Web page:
Friday 1 January 2016

Razorbill and Guillemot

Christmas 2015 was enjoyable with time spent with family including my sister and brother-in-law for the first Christmas in 12 years and my first ever Christmas with my 12 year old nephew - also the first Christmas with my mum for 10 years.

Boxing day and a walk along the River Plym from Chelson Meadow to The Beefeater at Marsh Mills and back was grey and windy but mild and dry if a little muddy underfoot. I forgot my binoculars but managed to see 3 greenshanks roosting on Blaxton Meadow at high tide with curlew, oystercatcher, redshank and shelduck. A jay was heard squawking and a noisy mistle thrush flew over. A nice surprise was a kingfisher calling in a tree overhanging the River between the A38 flyover and the Plympton Bridge before it flew off downstream.

A walk around Plymouth Hoe on the 27th and this time I remembered my binoculars. 11 turnstone were feeding on the gravel beach in Sutton Harbour near The China House and there were 12 mute swans including 3 juveniles. A kingfisher was on the rocks near the lock gates before noisely flying off and a smart winter plumaged adult Mediterranean gull flew across The Cattewater to Mountbatten. 3 ravens flying over The Citadel spooked all the roosting gulls and pigeons and were mobbed by carrion crows before flying off towards Devils Point.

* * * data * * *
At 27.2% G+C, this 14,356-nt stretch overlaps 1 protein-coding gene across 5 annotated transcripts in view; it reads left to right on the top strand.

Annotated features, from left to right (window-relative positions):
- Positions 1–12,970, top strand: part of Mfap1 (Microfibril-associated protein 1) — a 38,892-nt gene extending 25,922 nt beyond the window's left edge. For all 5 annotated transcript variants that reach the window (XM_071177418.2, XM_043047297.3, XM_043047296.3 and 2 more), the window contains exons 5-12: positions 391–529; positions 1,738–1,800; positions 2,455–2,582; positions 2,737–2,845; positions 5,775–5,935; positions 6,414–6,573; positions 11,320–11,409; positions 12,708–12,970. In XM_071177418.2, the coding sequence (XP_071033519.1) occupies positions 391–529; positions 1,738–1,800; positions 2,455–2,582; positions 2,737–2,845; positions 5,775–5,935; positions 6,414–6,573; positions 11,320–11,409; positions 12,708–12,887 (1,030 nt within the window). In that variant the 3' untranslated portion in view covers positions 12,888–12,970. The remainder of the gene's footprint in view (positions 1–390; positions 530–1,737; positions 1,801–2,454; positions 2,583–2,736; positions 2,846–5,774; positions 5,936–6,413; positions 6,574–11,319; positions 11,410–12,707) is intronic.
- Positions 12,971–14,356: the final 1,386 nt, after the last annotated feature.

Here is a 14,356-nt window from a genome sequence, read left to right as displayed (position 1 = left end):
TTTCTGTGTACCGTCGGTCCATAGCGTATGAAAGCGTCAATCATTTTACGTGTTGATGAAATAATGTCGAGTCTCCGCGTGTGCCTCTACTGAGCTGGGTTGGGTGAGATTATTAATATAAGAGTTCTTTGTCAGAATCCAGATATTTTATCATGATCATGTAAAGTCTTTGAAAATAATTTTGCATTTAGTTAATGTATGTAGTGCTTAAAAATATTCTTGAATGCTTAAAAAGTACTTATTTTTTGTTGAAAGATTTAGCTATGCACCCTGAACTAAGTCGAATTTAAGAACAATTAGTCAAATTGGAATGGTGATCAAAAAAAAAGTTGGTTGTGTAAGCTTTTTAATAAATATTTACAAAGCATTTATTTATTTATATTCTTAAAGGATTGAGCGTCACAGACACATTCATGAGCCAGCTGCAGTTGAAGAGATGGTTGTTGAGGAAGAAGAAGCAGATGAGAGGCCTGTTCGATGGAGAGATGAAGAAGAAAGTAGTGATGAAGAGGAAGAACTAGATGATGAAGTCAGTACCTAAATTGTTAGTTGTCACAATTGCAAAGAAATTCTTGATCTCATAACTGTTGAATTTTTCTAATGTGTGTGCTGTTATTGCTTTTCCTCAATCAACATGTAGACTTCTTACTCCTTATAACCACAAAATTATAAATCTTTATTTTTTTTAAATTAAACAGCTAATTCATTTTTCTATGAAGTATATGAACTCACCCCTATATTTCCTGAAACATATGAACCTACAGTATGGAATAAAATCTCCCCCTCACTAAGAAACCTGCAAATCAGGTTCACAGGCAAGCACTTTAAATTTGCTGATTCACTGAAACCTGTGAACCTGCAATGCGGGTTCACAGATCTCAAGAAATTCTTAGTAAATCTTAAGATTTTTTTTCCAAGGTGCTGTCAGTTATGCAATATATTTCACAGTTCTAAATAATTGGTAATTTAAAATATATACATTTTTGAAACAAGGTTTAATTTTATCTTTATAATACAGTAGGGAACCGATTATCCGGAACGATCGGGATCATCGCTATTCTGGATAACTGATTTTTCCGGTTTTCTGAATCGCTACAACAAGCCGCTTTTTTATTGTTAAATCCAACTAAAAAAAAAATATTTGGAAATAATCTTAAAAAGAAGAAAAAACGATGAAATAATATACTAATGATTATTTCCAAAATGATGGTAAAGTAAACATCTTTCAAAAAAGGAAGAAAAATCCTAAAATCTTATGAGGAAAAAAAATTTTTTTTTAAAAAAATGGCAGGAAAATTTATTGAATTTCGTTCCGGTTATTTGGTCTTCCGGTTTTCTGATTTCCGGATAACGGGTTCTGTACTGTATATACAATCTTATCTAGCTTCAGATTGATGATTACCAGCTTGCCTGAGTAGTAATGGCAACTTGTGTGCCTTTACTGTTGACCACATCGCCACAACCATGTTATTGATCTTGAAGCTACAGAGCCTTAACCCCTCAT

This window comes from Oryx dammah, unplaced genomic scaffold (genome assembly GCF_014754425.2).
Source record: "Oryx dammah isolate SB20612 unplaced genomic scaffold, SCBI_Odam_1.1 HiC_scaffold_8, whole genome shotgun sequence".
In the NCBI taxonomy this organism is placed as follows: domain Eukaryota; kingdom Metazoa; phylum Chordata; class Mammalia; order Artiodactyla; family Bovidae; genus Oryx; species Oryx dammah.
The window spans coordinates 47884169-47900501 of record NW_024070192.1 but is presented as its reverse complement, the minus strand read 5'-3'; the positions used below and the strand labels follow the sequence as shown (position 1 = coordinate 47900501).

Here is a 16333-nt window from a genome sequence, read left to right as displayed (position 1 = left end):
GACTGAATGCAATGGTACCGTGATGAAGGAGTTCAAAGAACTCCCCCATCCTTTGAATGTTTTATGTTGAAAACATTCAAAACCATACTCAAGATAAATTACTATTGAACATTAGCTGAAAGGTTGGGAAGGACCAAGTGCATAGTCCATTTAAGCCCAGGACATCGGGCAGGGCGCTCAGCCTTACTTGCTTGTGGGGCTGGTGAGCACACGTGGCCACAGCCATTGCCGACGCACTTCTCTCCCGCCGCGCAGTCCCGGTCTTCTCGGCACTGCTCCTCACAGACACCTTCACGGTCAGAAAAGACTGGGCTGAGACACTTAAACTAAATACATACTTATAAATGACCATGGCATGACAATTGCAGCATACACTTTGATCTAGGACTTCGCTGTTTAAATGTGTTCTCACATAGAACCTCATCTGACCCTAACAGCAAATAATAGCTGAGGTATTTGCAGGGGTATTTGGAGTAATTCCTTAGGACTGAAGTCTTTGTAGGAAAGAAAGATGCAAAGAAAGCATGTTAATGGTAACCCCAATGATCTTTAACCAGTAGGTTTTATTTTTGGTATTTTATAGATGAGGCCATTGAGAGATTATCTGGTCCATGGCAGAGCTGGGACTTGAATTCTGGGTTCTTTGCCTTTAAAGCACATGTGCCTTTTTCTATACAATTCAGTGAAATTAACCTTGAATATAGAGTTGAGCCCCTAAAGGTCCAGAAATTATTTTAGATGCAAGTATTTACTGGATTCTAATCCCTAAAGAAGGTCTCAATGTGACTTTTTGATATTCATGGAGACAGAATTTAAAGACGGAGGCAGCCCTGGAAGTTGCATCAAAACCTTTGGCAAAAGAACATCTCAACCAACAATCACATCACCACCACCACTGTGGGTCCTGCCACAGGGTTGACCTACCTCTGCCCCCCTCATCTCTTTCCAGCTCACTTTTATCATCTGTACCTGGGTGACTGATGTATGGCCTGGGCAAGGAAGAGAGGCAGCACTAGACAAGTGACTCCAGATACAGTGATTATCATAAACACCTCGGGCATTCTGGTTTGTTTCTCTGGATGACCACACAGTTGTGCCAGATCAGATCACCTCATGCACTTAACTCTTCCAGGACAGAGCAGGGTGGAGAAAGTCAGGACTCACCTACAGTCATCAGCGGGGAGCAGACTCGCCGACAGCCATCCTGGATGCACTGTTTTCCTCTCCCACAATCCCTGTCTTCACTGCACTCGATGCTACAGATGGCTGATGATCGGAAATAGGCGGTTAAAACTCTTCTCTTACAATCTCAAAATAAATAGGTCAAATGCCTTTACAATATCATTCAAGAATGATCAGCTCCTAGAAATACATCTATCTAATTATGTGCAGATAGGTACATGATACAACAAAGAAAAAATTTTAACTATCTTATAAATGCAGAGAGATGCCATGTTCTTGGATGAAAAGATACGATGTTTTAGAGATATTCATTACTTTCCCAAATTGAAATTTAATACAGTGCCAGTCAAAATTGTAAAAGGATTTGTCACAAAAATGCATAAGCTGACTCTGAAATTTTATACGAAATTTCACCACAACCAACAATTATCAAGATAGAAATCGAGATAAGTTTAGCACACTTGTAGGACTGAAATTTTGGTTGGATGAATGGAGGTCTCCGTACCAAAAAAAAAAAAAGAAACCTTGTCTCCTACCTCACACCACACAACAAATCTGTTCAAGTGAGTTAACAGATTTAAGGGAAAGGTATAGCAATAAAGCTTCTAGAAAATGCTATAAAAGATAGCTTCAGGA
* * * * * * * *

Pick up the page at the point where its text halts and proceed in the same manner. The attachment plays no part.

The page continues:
The highlight was a guillemot resting on the sea in The Cattewater before flying off in to The Sound and thereby removing "auk species" from my year list.

December 28th and another walk around Sutton Harbour could only find 6 turnstones and there was no sign of the kingfisher today. A guillemot was resting on the sea near the lock gates but the best bird was a razorbill which gave amazingly close views as it regularly dived for fish close to the quayside and giving some fantastic underwater views. Wish I had taken my camera!

And despite my thinking I wouldn't see either guillemot or razorbill before the years end I ended up seeing both on my doorstep and taking my year list total to a pleasing 186 species.

And so to 2016 - what will it bring? Happy New Year everybody!

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